Economists express bewilderment at Fitch’s ‘peculiar’ U.S. credit downgrade

**Fitch Ratings Downgrades U.S. Government Debt, Citing Erosion of Governance and Budget Deficit**
Fitch Ratings has downgraded the United States’ government debt from its highest rating, AAA, to AA+. The downgrade comes as a result of an “erosion of governance” and a booming federal budget deficit. Fitch highlights the country’s expected fiscal deterioration over the next three years, a growing debt burden, and a decline in governance relative to other highly rated nations. The current U.S. national debt stands at $32.67 trillion, and Fitch predicts that it will continue to rise in the coming years due to rising social security and Medicare costs resulting from an aging population. By 2025, the agency expects the U.S. national debt burden to reach 118% of gross domestic product, compared to around 39% for AAA-rated nations.

**Concerns over Repeated Debt Limit Standoffs and Last-Minute Resolutions**
Fitch’s downgrade follows the U.S. Treasury Department’s announcement on Monday that it has increased its net borrowing estimate for the third quarter to $1 trillion. The credit rating change was not unexpected, as Fitch had previously placed the U.S.’s AAA credit rating on “negative watch” in May. Lawmakers faced a race against time to secure funding for the U.S. government after reaching the $32 trillion debt ceiling. The debt-limit political standoffs and last-minute resolutions have eroded confidence in fiscal management, according to Fitch. The ratings agency also warns that tighter credit conditions, paired with slowing consumer spending, could lead to a “mild” recession in the U.S. this year or early next year.

**Reaction from Economists**
Economists have criticized Fitch’s decision to downgrade U.S. government debt, arguing that recent economic data, such as low unemployment figures and steady GDP growth, demonstrate an improving situation in the country. Former Treasury Secretary Larry Summers called the decision “bizarre and inept” and dismissed the idea that the U.S. is at risk of defaulting on its debts as “absurd.” Other economists, such as Mohamed El-Erian, questioned the timing of the downgrade, given the recent strength of the U.S. economy. Treasury Secretary Janet Yellen also responded to the rating decision, calling it “arbitrary” and “based on outdated data.”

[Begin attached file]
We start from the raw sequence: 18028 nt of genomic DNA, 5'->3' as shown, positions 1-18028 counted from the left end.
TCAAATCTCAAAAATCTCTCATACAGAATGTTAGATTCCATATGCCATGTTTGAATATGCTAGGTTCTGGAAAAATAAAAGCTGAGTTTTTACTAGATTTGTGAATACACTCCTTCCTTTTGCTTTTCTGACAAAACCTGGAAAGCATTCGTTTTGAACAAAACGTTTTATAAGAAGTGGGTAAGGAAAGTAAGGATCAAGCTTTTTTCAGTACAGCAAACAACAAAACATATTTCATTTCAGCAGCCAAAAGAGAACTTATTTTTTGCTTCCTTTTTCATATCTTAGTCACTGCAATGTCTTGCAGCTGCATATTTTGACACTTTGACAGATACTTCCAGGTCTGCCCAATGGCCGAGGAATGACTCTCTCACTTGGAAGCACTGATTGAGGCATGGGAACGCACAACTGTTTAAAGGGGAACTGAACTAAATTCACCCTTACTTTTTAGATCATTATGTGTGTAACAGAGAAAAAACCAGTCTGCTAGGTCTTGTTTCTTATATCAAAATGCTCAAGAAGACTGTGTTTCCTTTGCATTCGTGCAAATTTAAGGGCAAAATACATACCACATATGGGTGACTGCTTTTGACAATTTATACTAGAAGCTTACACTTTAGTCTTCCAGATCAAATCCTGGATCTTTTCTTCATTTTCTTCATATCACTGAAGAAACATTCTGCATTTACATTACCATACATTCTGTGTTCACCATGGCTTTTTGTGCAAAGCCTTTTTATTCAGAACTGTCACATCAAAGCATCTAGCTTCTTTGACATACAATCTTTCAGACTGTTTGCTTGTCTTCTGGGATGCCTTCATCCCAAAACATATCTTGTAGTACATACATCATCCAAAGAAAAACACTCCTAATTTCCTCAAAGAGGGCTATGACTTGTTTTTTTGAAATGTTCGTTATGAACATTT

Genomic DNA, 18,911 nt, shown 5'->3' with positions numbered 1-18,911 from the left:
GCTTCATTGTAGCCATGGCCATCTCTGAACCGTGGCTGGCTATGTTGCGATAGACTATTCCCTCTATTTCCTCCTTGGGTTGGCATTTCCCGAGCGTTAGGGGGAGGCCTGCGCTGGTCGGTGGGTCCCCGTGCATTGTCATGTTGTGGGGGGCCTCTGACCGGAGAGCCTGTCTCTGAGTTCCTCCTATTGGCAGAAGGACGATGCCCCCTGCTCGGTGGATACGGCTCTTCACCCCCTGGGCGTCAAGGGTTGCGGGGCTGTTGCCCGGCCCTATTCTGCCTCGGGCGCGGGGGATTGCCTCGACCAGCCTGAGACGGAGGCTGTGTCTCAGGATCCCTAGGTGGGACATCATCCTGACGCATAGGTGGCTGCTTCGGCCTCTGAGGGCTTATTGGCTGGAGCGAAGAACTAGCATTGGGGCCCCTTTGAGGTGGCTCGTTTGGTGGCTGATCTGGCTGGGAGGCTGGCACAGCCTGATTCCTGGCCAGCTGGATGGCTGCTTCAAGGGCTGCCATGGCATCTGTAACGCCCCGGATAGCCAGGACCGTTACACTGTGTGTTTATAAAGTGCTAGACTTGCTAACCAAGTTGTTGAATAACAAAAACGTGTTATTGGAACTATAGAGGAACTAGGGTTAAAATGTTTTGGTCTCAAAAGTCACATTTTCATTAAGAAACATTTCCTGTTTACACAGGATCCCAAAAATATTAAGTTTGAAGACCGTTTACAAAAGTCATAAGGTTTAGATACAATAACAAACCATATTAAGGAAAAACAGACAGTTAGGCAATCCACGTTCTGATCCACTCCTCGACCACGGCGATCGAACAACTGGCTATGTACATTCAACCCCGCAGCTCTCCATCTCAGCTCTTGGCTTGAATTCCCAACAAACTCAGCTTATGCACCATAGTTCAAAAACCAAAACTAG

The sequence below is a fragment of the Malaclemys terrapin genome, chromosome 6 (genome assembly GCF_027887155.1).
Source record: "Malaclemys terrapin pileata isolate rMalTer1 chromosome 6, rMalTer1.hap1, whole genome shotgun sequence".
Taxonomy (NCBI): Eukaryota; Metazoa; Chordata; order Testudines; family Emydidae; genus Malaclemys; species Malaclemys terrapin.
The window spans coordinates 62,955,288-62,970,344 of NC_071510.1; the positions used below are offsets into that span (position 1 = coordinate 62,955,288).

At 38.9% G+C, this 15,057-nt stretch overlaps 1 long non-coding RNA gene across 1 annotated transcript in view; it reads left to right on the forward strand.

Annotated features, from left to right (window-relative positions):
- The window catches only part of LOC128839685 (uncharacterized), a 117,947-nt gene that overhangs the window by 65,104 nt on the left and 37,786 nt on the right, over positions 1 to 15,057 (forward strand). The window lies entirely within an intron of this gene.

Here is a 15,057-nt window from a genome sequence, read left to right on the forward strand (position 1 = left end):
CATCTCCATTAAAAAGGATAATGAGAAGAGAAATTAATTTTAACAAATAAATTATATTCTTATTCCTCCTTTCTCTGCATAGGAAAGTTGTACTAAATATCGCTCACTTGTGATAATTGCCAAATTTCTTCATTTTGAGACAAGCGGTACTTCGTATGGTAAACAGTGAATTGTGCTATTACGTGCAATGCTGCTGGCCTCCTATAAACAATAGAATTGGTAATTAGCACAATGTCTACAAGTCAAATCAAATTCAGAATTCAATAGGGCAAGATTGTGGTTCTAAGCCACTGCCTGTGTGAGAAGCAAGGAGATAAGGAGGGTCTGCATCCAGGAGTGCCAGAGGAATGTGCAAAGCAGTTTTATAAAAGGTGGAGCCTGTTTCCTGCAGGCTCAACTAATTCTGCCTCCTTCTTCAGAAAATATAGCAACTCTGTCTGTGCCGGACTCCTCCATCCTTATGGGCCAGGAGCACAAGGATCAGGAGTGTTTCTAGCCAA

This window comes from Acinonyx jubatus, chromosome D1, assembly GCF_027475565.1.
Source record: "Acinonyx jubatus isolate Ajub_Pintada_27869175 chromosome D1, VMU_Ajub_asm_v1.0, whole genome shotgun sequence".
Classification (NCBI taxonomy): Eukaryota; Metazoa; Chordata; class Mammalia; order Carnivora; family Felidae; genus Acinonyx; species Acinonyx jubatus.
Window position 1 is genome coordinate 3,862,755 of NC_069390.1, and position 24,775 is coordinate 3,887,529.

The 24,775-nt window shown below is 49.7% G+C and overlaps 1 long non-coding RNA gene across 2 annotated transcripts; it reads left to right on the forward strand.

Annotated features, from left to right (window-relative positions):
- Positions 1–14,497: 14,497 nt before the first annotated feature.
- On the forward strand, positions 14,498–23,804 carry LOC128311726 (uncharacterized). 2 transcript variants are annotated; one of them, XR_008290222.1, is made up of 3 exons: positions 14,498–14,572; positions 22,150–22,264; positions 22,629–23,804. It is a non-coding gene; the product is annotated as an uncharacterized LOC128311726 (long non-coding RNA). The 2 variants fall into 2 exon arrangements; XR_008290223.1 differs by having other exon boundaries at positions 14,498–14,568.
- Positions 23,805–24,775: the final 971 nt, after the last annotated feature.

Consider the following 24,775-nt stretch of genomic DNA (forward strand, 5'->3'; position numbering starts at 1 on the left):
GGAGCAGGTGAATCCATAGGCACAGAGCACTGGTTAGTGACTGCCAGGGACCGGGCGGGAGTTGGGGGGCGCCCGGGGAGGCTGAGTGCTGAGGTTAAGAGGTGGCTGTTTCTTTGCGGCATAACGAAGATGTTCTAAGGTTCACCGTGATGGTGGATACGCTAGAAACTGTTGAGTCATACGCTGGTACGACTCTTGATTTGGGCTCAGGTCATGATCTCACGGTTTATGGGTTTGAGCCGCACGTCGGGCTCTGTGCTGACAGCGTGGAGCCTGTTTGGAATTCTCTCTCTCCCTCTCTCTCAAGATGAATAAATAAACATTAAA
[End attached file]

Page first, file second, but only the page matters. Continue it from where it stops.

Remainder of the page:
**Market Impact and Expert Opinions**
The news of Fitch’s downgrade led to a decline in stocks on Wednesday, with the S&P 500 falling 1.38% and the Nasdaq Composite dropping 2.17%. Despite this, top economists and strategists on Wall Street do not seem concerned. Goldman Sachs’ chief U.S. political economist, Alec Phillips, stated that the downgrade should have little direct impact on financial markets. Lauren DiCola from Certuity, a wealth management firm, also believes that the decision is unlikely to affect buyers of U.S. Treasurys or cause forced selling. However, she acknowledges that the downgrade highlights the U.S.’s persistent issue with deficit spending. Some experts, like Quincy Krosby from LPL Financial, warn that if the deficit is not contained, taxes may need to be raised, resulting in less discretionary income for consumers. Krosby also notes that as the U.S. government takes on more debt, Treasury yields may need to rise significantly to attract investors, potentially impacting the equity market.

In conclusion, Fitch Ratings has downgraded the U.S. government debt from AAA to AA+ due to concerns about governance erosion and the growing budget deficit. Economists have expressed skepticism about the downgrade, pointing to positive economic data, while market experts believe it will have little direct impact. However, the downgrade does bring attention to the U.S.’s ongoing issue with deficit spending and the potential long-term consequences if it is not addressed.

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